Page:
As a result of all of this, you can actually just take the macros you’ve included above and paste them as-is into .sql files in your projects macros/ directory. dbt will prefer your version of postgresql__create_table_as over the default implementation, and you should be able to effectively change the behavior of dbt without modifying any of its code :slight_smile:

So, try making a file like this and giving dbt run a spin!

-- macros/greenplum_overrides.sql

{% macro distributed_by(raw_distributed_by) %}
  {%- if raw_distributed_by is none -%}
    {{ return('') }}
  {%- endif -%}

  {%- if raw_distributed_by in ['randomly', 'RANDOMLY'] -%}
    {% set distributed_by_clause %}
      distributed randomly
    {%- endset -%}
  {%- else -%}  
    {% set distributed_by_clause %}
      distributed by ({{ raw_distributed_by }})
    {%- endset -%}
  {%- endif -%}

  {{ return(distributed_by_clause) }}
{%- endmacro -%}


{% macro with_table_storage_parameter(raw_table_storage_parameter) %}
  {%- if raw_table_storage_parameter is none -%}
    {{ return('') }}
  {%- endif -%}

  {% set table_storage_parameters %}
  with (
  {% if raw_table_storage_parameter is string -%}
    {% set table_storage_parameters = [raw_table_storage_parameter] %}
  {%- else -%}
    {%- for param in raw_table_storage_parameter -%}
      {{ param }}
      {%- if not loop.last -%},{%- endif -%}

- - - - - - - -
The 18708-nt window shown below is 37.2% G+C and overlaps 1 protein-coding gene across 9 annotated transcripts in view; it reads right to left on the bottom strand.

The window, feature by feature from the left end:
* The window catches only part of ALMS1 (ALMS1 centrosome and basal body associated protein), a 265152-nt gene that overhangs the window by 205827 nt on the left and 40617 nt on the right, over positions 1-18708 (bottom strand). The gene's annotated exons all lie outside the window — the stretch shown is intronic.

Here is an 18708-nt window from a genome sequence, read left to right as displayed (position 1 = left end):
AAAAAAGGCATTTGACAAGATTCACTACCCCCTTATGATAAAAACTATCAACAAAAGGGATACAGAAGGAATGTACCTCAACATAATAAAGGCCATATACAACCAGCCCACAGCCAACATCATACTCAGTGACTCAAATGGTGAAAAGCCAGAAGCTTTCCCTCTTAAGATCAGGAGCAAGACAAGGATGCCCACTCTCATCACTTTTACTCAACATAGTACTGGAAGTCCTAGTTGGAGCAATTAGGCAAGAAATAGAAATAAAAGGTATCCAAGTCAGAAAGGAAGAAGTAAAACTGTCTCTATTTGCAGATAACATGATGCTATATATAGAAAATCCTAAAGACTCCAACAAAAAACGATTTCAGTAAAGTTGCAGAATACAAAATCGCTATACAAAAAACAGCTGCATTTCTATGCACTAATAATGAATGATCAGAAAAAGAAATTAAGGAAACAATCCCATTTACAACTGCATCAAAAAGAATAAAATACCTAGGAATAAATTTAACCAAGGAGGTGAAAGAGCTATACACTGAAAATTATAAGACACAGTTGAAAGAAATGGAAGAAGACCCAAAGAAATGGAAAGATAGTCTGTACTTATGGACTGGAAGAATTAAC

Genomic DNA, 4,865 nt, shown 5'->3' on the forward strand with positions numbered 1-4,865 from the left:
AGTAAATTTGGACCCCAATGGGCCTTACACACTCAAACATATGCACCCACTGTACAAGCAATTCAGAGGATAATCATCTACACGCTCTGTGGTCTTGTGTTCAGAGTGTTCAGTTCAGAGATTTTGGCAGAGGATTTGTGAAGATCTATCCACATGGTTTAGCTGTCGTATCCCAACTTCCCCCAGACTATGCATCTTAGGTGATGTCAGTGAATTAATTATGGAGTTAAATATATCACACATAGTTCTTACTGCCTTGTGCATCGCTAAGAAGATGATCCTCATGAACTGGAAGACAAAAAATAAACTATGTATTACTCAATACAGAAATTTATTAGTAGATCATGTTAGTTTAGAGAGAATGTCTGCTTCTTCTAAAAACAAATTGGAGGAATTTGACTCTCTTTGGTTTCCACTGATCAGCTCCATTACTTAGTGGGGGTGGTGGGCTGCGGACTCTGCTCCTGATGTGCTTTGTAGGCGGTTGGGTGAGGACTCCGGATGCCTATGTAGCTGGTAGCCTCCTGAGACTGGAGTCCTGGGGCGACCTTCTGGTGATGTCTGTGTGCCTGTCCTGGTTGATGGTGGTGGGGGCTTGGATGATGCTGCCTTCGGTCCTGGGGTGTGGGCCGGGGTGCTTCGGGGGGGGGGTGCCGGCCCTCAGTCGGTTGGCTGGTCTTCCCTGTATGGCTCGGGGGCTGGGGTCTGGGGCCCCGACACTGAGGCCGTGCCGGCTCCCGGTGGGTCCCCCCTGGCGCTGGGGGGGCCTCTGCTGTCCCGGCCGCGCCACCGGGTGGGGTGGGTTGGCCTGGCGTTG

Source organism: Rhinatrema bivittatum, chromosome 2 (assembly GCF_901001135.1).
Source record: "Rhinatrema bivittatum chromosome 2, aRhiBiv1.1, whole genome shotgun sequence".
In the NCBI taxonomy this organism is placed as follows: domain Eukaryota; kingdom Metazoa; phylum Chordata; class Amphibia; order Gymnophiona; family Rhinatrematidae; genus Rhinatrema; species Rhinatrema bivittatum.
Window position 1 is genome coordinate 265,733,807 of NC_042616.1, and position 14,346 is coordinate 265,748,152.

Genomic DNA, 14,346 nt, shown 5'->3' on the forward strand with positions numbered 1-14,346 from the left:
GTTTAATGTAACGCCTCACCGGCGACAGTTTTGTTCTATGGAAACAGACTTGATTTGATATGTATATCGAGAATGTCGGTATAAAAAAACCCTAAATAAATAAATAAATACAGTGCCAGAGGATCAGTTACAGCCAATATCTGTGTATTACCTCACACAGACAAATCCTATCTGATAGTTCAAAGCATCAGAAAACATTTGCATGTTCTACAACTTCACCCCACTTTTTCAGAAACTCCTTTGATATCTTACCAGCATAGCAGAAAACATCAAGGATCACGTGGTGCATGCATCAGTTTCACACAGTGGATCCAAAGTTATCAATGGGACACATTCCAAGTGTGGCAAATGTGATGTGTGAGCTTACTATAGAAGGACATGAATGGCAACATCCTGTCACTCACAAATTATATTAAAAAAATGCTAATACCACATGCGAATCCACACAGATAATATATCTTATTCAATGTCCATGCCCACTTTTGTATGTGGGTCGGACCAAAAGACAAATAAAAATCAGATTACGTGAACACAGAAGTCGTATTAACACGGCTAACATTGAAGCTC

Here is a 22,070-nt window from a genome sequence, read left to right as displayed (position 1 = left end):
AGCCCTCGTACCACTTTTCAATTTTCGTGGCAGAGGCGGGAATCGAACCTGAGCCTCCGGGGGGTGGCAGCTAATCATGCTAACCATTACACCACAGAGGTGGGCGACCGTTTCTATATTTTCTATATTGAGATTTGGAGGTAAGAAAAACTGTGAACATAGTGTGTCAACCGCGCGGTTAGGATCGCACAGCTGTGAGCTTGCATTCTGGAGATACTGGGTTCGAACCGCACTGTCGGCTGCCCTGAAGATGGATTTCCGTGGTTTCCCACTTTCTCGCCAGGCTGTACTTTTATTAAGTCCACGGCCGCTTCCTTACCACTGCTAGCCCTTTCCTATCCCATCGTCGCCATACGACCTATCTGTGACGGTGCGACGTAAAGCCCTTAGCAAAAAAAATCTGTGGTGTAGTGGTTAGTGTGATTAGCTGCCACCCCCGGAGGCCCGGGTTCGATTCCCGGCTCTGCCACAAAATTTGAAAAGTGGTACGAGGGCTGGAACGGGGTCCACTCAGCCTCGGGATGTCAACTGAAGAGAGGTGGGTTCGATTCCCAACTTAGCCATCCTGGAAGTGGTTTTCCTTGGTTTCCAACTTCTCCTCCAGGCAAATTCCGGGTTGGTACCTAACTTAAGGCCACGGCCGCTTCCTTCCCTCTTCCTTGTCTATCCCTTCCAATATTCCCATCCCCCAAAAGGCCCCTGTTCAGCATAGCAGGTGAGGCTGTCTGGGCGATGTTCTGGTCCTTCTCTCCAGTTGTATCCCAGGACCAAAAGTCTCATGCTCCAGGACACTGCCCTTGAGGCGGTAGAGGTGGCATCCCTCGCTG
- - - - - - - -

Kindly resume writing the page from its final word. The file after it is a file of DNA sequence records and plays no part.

{%- endfor -%}
  {%- endif -%}
  )
  {%- endset -%}

  {{ return(table_storage_parameters)}}

{%- endmacro -%}


{% macro postgresql__create_table_as(temporary, relation, sql) -%}
  {%- set raw_distributed_by = config.get('distributed_by', none) -%}
  {%- set raw_table_storage_parameter = config.get('table_storage_parameters', none) -%}

  create table {{ relation }}
  {{ with_table_storage_parameter(raw_table_storage_parameter) }}
  as (
    {{ sql }}
  )
    {{ distributed_by(raw_distributed_by) }}
  ;
{% endmacro %}


{% macro postgresql__create_view_as(relation, sql) -%}
  create or replace view {{ relation }} as (
    {{ sql }}
  );
{% endmacro %}

Let me know if that all makes sense


#6

Bingo. yep, it works. Had a moment there before realising that it’s called postgres not postgresql, but once I changed that it spat out the right thing.

Thank you!


#7

That’s great! This type of setup isn’t sustainable long-term, but we’ll be much better suited to let adapters vary in their functionality once our Stephen Girard release comes together. Super happy to hear you can get it working in the meantime :slight_smile:


#8

Yep I agree. It would be important going forward to be able to just change the database type in the profiles.yml and have it still work.

So anyway I’m happy for now, but also happy to rework it when the next release comes out!